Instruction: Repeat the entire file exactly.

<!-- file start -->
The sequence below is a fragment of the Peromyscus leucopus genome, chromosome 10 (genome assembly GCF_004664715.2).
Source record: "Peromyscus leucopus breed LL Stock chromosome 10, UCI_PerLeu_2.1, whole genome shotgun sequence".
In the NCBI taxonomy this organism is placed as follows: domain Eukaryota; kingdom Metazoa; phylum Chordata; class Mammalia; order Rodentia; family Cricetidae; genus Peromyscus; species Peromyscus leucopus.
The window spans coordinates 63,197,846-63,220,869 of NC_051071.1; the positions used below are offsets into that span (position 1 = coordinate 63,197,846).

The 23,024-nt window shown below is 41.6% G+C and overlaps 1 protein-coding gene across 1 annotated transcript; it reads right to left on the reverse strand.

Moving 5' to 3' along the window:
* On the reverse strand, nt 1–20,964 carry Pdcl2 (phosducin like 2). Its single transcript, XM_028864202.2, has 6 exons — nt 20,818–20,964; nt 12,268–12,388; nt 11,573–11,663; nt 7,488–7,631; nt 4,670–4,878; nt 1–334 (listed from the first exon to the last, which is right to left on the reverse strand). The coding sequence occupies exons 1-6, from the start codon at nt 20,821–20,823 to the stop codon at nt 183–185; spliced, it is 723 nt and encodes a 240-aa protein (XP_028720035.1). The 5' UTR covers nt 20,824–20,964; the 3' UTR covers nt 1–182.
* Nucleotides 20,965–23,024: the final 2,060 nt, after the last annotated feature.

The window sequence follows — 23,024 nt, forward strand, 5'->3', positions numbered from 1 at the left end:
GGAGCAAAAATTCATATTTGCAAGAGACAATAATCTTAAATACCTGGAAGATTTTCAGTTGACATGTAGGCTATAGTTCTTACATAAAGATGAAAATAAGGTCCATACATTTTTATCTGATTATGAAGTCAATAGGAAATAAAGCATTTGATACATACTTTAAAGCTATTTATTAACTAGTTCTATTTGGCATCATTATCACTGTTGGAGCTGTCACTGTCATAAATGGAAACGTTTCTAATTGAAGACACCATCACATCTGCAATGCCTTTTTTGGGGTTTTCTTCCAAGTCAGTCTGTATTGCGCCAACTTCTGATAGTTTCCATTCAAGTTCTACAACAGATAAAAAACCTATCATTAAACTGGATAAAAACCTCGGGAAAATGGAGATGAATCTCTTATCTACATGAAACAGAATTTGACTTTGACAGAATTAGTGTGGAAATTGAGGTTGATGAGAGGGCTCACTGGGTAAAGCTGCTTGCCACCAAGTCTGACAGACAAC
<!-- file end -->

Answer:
The sequence below is a fragment of the Peromyscus leucopus genome, chromosome 10 (genome assembly GCF_004664715.2).
Source record: "Peromyscus leucopus breed LL Stock chromosome 10, UCI_PerLeu_2.1, whole genome shotgun sequence".
In the NCBI taxonomy this organism is placed as follows: domain Eukaryota; kingdom Metazoa; phylum Chordata; class Mammalia; order Rodentia; family Cricetidae; genus Peromyscus; species Peromyscus leucopus.
The window spans coordinates 63,197,846-63,220,869 of NC_051071.1; the positions used below are offsets into that span (position 1 = coordinate 63,197,846).

The 23,024-nt window shown below is 41.6% G+C and overlaps 1 protein-coding gene across 1 annotated transcript; it reads right to left on the reverse strand.

Moving 5' to 3' along the window:
* On the reverse strand, nt 1–20,964 carry Pdcl2 (phosducin like 2). Its single transcript, XM_028864202.2, has 6 exons — nt 20,818–20,964; nt 12,268–12,388; nt 11,573–11,663; nt 7,488–7,631; nt 4,670–4,878; nt 1–334 (listed from the first exon to the last, which is right to left on the reverse strand). The coding sequence occupies exons 1-6, from the start codon at nt 20,821–20,823 to the stop codon at nt 183–185; spliced, it is 723 nt and encodes a 240-aa protein (XP_028720035.1). The 5' UTR covers nt 20,824–20,964; the 3' UTR covers nt 1–182.
* Nucleotides 20,965–23,024: the final 2,060 nt, after the last annotated feature.

The window sequence follows — 23,024 nt, forward strand, 5'->3', positions numbered from 1 at the left end:
GGAGCAAAAATTCATATTTGCAAGAGACAATAATCTTAAATACCTGGAAGATTTTCAGTTGACATGTAGGCTATAGTTCTTACATAAAGATGAAAATAAGGTCCATACATTTTTATCTGATTATGAAGTCAATAGGAAATAAAGCATTTGATACATACTTTAAAGCTATTTATTAACTAGTTCTATTTGGCATCATTATCACTGTTGGAGCTGTCACTGTCATAAATGGAAACGTTTCTAATTGAAGACACCATCACATCTGCAATGCCTTTTTTGGGGTTTTCTTCCAAGTCAGTCTGTATTGCGCCAACTTCTGATAGTTTCCATTCAAGTTCTACAACAGATAAAAAACCTATCATTAAACTGGATAAAAACCTCGGGAAAATGGAGATGAATCTCTTATCTACATGAAACAGAATTTGACTTTGACAGAATTAGTGTGGAAATTGAGGTTGATGAGAGGGCTCACTGGGTAAAGCTGCTTGCCACCAAGTCTGACAGACAAC